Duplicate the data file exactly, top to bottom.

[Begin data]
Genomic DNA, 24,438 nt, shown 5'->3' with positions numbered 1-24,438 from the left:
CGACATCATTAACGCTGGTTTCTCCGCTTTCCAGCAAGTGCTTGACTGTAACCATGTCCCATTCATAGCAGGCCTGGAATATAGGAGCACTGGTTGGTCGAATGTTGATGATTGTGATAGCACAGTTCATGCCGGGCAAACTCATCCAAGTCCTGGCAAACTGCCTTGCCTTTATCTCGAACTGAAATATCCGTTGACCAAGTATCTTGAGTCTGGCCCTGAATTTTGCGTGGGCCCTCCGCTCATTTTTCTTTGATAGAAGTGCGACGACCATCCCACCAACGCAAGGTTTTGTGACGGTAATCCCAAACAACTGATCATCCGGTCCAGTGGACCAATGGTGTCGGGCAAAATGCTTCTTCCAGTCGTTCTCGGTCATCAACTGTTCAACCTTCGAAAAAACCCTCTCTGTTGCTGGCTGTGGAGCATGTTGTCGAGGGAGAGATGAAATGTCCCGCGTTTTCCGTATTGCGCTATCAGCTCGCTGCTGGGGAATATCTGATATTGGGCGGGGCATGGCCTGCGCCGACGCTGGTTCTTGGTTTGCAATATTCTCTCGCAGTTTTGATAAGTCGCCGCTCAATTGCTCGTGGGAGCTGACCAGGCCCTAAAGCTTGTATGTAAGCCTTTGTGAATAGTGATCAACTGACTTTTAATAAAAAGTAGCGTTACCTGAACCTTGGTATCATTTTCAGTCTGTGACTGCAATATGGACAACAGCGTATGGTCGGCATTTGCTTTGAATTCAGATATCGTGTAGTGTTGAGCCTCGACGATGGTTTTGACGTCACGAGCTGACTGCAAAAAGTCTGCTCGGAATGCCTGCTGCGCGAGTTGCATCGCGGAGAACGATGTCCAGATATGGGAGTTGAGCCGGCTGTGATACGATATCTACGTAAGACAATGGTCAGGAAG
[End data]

Genomic DNA, 24,438 nt, shown 5'->3' with positions numbered 1-24,438 from the left:
CGACATCATTAACGCTGGTTTCTCCGCTTTCCAGCAAGTGCTTGACTGTAACCATGTCCCATTCATAGCAGGCCTGGAATATAGGAGCACTGGTTGGTCGAATGTTGATGATTGTGATAGCACAGTTCATGCCGGGCAAACTCATCCAAGTCCTGGCAAACTGCCTTGCCTTTATCTCGAACTGAAATATCCGTTGACCAAGTATCTTGAGTCTGGCCCTGAATTTTGCGTGGGCCCTCCGCTCATTTTTCTTTGATAGAAGTGCGACGACCATCCCACCAACGCAAGGTTTTGTGACGGTAATCCCAAACAACTGATCATCCGGTCCAGTGGACCAATGGTGTCGGGCAAAATGCTTCTTCCAGTCGTTCTCGGTCATCAACTGTTCAACCTTCGAAAAAACCCTCTCTGTTGCTGGCTGTGGAGCATGTTGTCGAGGGAGAGATGAAATGTCCCGCGTTTTCCGTATTGCGCTATCAGCTCGCTGCTGGGGAATATCTGATATTGGGCGGGGCATGGCCTGCGCCGACGCTGGTTCTTGGTTTGCAATATTCTCTCGCAGTTTTGATAAGTCGCCGCTCAATTGCTCGTGGGAGCTGACCAGGCCCTAAAGCTTGTATGTAAGCCTTTGTGAATAGTGATCAACTGACTTTTAATAAAAAGTAGCGTTACCTGAACCTTGGTATCATTTTCAGTCTGTGACTGCAATATGGACAACAGCGTATGGTCGGCATTTGCTTTGAATTCAGATATCGTGTAGTGTTGAGCCTCGACGATGGTTTTGACGTCACGAGCTGACTGCAAAAAGTCTGCTCGGAATGCCTGCTGCGCGAGTTGCATCGCGGAGAACGATGTCCAGATATGGGAGTTGAGCCGGCTGTGATACGATATCTACGTAAGACAATGGTCAGGAAG